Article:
California, with a state government as vast and complex as many developed nations, is posed to take on a new role as the blueprint for a new distribution mechanism for health insurance. It is all part of the sweeping federal healthcare reform package signed into law earlier this year.
One of the many mandates in the reform called for the creation of a system of online portals–a virtual marketplace–that would allow healthcare consumers to find affordable coverage plans. While this initiative has been broadly described as being analogous to an Expedia or Travelocity for health insurance, it is in fact a more complex system than that, and one that places health insurance agents squarely in a battle to remain relevant to their customers.
Marian Mulkney, Director for California Healthcare Foundation describes that, “each exchange will vary from state to state, but the broad approach of the exchange is that it offers subsidy opportunities and more health insurance options at better prices for the small business owner and for individuals looking to purchase their own insurance by joining the exchange.” She continues, “The exchange also provides a more organized healthcare structure.”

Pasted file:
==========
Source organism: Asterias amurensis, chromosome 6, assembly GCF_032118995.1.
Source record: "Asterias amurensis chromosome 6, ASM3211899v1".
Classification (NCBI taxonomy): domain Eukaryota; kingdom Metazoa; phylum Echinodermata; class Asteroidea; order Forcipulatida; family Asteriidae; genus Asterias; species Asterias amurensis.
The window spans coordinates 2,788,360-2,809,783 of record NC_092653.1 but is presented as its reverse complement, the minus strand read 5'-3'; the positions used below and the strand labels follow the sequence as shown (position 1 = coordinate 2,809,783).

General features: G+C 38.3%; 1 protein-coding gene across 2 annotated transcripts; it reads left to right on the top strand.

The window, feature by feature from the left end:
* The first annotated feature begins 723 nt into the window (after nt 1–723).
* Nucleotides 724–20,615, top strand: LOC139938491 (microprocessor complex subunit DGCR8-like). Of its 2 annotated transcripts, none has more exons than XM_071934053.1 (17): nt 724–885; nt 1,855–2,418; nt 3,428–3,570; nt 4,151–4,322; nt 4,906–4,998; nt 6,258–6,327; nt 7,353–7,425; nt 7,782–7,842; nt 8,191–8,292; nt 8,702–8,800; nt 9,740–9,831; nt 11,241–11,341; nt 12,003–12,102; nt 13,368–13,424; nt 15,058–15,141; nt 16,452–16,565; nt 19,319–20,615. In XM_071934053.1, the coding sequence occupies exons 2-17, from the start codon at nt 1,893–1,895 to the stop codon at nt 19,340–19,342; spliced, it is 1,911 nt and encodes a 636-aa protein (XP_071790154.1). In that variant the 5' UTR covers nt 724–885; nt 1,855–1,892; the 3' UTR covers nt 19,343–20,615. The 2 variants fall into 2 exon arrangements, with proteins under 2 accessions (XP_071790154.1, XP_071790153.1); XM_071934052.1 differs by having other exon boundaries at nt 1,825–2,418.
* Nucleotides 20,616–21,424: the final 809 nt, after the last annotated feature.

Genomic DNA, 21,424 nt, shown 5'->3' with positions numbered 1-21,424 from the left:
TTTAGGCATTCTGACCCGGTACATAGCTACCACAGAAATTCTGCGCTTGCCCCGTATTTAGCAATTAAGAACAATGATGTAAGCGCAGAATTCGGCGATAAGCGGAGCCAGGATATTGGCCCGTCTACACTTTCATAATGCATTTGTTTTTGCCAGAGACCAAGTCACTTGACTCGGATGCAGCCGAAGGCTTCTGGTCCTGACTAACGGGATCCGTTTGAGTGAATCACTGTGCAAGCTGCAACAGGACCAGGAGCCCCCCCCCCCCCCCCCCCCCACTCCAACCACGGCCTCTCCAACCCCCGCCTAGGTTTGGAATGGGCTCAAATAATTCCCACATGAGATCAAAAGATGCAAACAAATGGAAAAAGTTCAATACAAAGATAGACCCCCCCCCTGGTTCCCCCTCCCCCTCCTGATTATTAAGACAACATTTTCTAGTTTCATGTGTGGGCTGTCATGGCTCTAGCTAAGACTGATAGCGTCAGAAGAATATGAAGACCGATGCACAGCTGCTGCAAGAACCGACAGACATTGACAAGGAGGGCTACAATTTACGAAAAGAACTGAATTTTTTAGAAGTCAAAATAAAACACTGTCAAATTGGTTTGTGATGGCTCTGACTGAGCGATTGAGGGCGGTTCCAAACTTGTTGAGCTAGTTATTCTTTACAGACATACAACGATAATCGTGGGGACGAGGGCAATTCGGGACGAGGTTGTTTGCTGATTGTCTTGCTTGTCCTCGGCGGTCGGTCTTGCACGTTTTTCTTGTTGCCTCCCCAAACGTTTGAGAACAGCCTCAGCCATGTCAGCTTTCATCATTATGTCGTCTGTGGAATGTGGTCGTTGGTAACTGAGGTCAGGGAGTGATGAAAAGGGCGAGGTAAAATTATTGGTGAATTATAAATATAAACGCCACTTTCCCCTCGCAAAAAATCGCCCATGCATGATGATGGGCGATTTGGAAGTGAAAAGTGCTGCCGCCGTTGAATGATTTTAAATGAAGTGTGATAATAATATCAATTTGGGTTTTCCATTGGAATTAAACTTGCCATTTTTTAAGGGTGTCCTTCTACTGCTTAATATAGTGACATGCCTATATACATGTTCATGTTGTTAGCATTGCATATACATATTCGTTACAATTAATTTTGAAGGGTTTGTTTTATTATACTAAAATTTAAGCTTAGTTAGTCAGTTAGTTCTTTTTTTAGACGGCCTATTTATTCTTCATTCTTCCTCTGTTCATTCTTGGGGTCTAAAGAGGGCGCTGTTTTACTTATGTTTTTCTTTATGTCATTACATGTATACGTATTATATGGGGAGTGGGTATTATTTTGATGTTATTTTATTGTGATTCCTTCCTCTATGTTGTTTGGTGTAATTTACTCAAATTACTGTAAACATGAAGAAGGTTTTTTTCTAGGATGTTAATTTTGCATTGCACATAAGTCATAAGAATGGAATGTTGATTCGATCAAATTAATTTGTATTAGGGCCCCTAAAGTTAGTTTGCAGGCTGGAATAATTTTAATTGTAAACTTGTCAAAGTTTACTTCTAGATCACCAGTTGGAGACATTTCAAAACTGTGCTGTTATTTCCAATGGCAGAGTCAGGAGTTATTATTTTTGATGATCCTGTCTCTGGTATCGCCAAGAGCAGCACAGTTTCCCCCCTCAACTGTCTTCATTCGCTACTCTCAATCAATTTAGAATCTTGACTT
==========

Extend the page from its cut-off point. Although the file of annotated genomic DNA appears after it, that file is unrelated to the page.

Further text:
Brian Jones, Vice President of the Southwest Region for Digital Insurance Inc. believes that the exchanges can be a valuable solution for consumers, providing them access to information in a single environment. “However, simply offering the information in electronic format isn’t enough,” he says. “The role of an advisor will be critical in helping consumers navigate the marketplace and make smart informed choices.”
Once the Patient Protection and Affordable Care Act (PPACA) law goes into effect, each state will have to manage their exchange by creating a member board that will be responsible for selecting the insurance providers for the exchange. Or, they can ask for an exchange to be managed by the federal government.
Although the PPACA does not completely go into effect until January 2014, California has already begun the process of setting up its healthcare exchange, and state legislators have been hard at work trying to get two bills signed that would give the exchange program an official go-ahead.
The two bills for California’s Health Benefit Exchange are the SB 900 and AB 1602. SB 900 describes what the exchange does–namely, making available health plans to individuals and to employers. AB 1602, known as the companion bill, is the regulatory aspect of the exchange. Both bills have been approved by the California legislature and are waiting for a signature from Gov. Schwarzenegger. If signed, California will be the first state to have an exchange created under the PPACA.